Why Paul Steinberg Has It All Wrong (and Should Stop Seeing Patients)

In his New York Times op-ed entitled “Our Failed Approach to Schizophrenia“ Paul Steinberg, a psychiatrist in private practice, proposes we all go back to the “golden age” of psychiatry, when patients spent years in institutions and were treated with a mixture of vastly experimental medication and supposedly therapeutic heaps of unbelievable abuse. You know, the age of cold packs, lobotomies, electroshock therapy without anesthetic, insulin shock therapy, and the systematic violation of their dignity as human beings. We have a great many narratives from those times and know that the patients were nothing but barely-human, barely-sentient beasts to the doctors and the nurses who cared for them. You have read The Snake Pit, The Bell Jar, and I Never Promised You a Rose Garden. They were written by “schizophrenics” who managed to get away and get on with their lives. If you haven’t, you should read Janet Frame’s Faces in the Water. The world-renowned New Zealand author, who died in 2004, was saved from receiving a lobotomy by a newspaper clip. On the day of her scheduled surgery the operating doctor read that his patient had just received a coveted literary prize for a collection of short stories the poor woman, who had been in the hospital for years and had received multiple ECT and insulin shock applications, had all but forgotten having written.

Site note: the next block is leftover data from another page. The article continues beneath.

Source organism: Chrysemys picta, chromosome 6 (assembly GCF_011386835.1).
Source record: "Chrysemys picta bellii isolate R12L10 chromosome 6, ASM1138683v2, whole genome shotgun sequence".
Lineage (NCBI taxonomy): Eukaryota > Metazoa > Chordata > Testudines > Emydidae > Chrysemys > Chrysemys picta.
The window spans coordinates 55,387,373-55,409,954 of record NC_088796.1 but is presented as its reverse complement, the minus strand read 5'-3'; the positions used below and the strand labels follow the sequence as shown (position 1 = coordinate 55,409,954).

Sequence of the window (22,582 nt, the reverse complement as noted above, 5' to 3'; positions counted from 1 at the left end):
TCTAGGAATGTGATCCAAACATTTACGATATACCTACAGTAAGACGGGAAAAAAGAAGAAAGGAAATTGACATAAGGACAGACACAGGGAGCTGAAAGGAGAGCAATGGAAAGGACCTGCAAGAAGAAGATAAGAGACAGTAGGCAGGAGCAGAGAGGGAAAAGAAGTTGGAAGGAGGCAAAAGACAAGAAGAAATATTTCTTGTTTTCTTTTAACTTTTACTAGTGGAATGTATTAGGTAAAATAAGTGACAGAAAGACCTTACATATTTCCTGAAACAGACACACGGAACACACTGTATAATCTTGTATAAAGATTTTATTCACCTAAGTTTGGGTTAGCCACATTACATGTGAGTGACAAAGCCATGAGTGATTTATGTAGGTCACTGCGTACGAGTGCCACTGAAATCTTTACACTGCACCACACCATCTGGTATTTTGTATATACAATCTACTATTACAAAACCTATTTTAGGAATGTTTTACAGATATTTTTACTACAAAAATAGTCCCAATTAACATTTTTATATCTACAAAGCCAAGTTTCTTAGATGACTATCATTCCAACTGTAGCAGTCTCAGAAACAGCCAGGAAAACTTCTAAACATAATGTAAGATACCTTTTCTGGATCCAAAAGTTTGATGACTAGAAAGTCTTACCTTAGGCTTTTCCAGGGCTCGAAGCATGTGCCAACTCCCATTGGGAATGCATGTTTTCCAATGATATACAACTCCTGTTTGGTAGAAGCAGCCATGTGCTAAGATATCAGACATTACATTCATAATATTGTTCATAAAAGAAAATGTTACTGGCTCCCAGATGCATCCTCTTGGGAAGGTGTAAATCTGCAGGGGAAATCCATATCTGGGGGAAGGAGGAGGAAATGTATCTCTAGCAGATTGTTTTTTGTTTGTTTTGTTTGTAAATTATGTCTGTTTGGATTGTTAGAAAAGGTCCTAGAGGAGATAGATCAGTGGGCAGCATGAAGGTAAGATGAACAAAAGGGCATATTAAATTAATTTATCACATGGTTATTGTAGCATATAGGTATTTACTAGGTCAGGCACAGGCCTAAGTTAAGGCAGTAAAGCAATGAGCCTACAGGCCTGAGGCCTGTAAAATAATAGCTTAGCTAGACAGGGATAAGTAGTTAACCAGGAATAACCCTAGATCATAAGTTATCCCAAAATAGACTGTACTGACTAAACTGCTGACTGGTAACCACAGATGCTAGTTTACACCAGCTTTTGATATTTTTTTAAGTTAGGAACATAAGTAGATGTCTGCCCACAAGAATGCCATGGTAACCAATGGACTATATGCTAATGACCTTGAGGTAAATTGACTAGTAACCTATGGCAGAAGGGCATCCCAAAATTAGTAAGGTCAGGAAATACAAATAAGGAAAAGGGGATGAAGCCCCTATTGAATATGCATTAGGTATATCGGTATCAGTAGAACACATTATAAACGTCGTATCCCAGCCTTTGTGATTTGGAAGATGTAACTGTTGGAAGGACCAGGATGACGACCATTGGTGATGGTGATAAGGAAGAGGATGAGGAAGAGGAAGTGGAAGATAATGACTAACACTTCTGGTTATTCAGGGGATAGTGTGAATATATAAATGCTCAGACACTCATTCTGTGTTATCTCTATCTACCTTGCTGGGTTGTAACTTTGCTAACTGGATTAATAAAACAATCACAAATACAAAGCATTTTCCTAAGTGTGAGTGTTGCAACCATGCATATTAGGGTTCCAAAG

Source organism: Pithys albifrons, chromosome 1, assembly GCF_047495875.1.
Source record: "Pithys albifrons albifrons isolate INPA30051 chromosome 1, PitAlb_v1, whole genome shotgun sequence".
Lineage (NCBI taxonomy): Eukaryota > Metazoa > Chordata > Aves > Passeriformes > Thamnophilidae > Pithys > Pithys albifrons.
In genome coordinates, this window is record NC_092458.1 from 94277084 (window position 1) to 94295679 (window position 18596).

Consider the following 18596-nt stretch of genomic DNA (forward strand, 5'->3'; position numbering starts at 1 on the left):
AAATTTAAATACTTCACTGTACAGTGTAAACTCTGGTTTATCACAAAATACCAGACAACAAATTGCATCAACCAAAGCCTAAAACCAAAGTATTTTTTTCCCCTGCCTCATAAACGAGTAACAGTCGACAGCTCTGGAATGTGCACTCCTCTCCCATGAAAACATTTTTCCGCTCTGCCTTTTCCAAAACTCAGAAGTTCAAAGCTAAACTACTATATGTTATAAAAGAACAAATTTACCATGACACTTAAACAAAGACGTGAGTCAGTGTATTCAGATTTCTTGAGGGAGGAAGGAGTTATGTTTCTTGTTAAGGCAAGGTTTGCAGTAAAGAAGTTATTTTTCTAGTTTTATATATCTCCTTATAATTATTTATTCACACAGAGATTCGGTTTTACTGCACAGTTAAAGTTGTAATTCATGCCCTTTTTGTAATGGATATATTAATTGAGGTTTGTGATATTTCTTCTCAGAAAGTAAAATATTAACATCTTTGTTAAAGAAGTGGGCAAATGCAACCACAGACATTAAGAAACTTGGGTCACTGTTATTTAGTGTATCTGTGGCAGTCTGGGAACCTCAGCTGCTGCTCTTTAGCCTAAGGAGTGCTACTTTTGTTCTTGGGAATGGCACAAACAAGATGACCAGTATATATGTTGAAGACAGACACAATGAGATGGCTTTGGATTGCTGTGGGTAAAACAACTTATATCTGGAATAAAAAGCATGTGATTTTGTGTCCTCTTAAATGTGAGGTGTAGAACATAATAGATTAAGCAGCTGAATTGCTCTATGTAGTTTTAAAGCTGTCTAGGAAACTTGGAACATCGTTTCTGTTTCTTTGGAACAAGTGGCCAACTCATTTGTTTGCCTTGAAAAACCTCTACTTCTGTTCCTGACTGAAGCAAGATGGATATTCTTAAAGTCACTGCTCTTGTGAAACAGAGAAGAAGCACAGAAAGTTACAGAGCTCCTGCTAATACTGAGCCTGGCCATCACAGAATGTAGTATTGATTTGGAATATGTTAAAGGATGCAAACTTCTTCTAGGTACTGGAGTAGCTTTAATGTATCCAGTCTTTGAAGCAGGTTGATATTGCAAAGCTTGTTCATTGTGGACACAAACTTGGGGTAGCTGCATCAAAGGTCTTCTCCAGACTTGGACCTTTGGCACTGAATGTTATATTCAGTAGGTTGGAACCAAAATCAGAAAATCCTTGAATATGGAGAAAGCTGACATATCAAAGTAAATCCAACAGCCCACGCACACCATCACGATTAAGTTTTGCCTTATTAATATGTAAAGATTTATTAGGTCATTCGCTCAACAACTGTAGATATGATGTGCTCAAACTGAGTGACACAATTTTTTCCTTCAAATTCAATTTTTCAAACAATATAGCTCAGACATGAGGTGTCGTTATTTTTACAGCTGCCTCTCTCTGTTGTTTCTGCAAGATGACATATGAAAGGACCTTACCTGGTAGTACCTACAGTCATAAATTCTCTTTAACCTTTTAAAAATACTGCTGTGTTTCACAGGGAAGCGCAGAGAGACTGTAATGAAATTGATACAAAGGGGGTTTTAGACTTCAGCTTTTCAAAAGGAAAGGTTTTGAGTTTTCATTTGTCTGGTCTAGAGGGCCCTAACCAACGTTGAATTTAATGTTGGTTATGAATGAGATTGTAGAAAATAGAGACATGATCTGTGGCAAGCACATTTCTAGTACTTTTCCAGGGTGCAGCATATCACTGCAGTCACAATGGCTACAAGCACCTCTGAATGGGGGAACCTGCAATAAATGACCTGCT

Self-compassion and Parenting: The Radical Art of Teaching Children to be Nice to Themselves

An article well-worth visiting!  For parents and anyone who works with children. CLICK HERE TO FINISH

Where Do Messages of Hopelessness in Mental Health Care Come From?

1. How prevalent are messages of hopelessness in mental health care? 2. What are the sources and contents of these messages? 3. What is the veracity of these messages? In other words, do hopeless prognoses and statements about recovery, medication use, etc. generally prove true or false?

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